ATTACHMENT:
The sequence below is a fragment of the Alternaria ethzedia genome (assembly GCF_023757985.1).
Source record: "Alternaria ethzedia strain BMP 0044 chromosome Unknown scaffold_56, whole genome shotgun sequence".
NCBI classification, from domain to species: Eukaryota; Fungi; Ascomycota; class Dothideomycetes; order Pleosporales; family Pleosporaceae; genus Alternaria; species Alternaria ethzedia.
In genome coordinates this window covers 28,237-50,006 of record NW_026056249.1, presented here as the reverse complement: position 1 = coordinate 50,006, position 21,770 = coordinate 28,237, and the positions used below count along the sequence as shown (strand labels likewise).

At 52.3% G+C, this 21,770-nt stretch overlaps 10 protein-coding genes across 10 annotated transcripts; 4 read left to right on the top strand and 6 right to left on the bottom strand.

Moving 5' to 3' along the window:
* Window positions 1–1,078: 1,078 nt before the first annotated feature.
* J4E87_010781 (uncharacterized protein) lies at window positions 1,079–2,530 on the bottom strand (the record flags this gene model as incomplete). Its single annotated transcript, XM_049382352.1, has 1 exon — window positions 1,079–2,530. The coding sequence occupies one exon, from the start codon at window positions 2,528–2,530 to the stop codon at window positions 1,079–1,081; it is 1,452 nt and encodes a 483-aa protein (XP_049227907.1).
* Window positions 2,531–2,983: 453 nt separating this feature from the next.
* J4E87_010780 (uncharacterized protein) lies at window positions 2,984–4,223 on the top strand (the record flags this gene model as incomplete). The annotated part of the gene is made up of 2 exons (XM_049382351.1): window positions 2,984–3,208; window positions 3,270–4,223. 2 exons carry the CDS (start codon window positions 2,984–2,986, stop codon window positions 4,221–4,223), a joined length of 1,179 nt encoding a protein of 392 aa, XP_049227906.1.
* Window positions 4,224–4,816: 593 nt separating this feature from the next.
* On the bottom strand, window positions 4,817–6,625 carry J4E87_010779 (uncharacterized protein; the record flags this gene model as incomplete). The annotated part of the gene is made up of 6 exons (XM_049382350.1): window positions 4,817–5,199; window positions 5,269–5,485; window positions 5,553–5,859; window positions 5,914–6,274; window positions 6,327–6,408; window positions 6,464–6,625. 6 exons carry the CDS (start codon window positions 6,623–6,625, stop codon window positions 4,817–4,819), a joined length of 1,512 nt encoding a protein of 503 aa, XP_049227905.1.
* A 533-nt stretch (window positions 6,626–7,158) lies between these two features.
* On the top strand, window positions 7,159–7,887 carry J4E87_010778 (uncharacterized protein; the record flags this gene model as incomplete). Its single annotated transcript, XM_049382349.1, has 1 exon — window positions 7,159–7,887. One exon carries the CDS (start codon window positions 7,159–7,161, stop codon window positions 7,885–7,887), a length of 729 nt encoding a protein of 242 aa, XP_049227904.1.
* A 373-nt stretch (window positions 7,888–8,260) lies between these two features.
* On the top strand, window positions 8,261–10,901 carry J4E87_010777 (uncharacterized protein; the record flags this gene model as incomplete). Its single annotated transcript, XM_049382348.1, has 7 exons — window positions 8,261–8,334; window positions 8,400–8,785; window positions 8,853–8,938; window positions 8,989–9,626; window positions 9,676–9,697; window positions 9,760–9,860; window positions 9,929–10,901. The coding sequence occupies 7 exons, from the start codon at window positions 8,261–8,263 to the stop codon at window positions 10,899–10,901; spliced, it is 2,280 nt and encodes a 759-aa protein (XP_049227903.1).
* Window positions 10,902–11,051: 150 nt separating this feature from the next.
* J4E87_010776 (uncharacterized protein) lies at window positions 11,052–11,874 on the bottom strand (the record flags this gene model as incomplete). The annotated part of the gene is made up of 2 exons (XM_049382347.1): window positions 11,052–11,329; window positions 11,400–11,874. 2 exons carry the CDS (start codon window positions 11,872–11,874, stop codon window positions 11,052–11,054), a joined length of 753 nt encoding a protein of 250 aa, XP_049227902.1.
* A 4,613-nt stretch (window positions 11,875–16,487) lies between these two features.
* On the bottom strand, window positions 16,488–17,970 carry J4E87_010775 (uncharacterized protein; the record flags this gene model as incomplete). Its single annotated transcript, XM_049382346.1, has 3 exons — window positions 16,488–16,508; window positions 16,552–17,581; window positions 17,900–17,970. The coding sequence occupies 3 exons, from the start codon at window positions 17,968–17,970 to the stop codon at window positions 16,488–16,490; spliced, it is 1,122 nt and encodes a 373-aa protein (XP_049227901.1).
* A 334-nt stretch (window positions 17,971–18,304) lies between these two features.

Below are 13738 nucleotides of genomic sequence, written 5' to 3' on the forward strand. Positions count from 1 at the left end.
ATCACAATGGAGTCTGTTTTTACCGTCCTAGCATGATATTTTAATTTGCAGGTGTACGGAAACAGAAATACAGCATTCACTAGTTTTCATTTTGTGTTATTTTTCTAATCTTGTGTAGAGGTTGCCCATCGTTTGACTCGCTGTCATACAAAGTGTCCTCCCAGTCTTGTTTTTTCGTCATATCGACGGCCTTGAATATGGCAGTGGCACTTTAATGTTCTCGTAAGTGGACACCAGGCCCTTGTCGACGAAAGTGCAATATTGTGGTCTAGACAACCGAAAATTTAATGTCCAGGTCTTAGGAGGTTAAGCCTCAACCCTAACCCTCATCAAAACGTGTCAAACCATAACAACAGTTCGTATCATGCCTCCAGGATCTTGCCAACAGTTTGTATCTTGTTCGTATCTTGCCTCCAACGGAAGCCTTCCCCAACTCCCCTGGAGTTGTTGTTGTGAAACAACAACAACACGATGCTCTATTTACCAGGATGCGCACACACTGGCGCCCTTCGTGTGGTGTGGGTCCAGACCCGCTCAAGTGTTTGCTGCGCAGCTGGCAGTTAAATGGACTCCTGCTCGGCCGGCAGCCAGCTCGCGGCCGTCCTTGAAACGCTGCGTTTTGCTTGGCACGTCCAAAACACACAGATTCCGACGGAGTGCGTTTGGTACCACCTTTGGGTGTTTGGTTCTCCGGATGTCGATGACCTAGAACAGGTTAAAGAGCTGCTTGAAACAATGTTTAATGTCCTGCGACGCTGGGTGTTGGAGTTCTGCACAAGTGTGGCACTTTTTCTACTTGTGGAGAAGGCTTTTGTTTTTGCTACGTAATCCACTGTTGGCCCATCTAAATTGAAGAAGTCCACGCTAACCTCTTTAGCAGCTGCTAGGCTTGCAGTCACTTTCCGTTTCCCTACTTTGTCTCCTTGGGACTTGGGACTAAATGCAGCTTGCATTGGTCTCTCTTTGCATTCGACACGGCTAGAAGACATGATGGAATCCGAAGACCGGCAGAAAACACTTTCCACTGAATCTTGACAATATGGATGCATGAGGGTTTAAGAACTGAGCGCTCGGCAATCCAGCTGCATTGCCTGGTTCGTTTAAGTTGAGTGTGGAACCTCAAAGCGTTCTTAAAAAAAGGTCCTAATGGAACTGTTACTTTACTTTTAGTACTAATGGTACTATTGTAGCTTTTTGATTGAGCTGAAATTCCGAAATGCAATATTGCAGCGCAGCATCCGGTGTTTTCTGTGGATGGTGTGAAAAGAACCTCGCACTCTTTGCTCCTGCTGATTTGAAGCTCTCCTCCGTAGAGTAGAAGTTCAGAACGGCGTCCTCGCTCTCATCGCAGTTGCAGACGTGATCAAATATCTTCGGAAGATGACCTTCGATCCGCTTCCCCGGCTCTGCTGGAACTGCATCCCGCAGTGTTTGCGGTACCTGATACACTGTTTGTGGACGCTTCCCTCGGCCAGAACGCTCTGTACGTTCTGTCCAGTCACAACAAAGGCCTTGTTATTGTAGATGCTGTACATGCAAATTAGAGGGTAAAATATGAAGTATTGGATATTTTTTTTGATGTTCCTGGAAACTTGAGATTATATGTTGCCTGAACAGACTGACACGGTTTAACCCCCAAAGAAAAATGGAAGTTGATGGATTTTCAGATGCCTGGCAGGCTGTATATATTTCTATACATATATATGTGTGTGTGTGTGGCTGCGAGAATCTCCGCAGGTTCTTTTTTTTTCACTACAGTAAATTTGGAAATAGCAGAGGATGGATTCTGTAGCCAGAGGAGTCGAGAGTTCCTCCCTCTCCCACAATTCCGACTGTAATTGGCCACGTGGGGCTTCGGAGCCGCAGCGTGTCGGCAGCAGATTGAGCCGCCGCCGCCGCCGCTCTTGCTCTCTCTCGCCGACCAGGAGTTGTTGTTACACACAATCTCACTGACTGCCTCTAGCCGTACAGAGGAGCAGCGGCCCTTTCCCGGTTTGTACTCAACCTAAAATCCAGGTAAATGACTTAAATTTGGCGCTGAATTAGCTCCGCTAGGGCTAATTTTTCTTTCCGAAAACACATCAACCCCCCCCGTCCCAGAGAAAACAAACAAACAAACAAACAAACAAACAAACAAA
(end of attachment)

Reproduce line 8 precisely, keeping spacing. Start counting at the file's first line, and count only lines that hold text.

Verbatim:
* J4E87_010781 (uncharacterized protein) lies at window positions 1,079–2,530 on the bottom strand (the record flags this gene model as incomplete). Its single annotated transcript, XM_049382352.1, has 1 exon — window positions 1,079–2,530. The coding sequence occupies one exon, from the start codon at window positions 2,528–2,530 to the stop codon at window positions 1,079–1,081; it is 1,452 nt and encodes a 483-aa protein (XP_049227907.1).